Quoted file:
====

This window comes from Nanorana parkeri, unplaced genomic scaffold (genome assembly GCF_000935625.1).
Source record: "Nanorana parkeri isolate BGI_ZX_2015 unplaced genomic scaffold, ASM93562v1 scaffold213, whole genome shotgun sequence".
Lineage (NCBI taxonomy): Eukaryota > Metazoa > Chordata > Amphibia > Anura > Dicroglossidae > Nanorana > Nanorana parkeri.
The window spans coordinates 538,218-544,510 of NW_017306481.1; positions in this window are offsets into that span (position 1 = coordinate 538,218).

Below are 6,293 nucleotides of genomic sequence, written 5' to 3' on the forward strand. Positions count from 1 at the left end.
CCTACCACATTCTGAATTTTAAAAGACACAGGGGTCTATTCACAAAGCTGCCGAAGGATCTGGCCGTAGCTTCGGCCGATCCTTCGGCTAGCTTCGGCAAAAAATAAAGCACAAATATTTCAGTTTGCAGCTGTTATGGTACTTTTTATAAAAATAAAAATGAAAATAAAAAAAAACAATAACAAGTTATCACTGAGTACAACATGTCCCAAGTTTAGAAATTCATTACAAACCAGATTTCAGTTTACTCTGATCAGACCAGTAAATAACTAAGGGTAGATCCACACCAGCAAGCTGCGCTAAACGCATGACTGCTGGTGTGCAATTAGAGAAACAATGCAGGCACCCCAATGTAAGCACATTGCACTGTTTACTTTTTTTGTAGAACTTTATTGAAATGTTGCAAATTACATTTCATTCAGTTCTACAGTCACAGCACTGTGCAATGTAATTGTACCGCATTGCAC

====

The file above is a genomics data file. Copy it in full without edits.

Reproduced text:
This window comes from Nanorana parkeri, unplaced genomic scaffold (genome assembly GCF_000935625.1).
Source record: "Nanorana parkeri isolate BGI_ZX_2015 unplaced genomic scaffold, ASM93562v1 scaffold213, whole genome shotgun sequence".
Lineage (NCBI taxonomy): Eukaryota > Metazoa > Chordata > Amphibia > Anura > Dicroglossidae > Nanorana > Nanorana parkeri.
The window spans coordinates 538,218-544,510 of NW_017306481.1; positions in this window are offsets into that span (position 1 = coordinate 538,218).

Below are 6,293 nucleotides of genomic sequence, written 5' to 3' on the forward strand. Positions count from 1 at the left end.
CCTACCACATTCTGAATTTTAAAAGACACAGGGGTCTATTCACAAAGCTGCCGAAGGATCTGGCCGTAGCTTCGGCCGATCCTTCGGCTAGCTTCGGCAAAAAATAAAGCACAAATATTTCAGTTTGCAGCTGTTATGGTACTTTTTATAAAAATAAAAATGAAAATAAAAAAAAACAATAACAAGTTATCACTGAGTACAACATGTCCCAAGTTTAGAAATTCATTACAAACCAGATTTCAGTTTACTCTGATCAGACCAGTAAATAACTAAGGGTAGATCCACACCAGCAAGCTGCGCTAAACGCATGACTGCTGGTGTGCAATTAGAGAAACAATGCAGGCACCCCAATGTAAGCACATTGCACTGTTTACTTTTTTTGTAGAACTTTATTGAAATGTTGCAAATTACATTTCATTCAGTTCTACAGTCACAGCACTGTGCAATGTAATTGTACCGCATTGCAC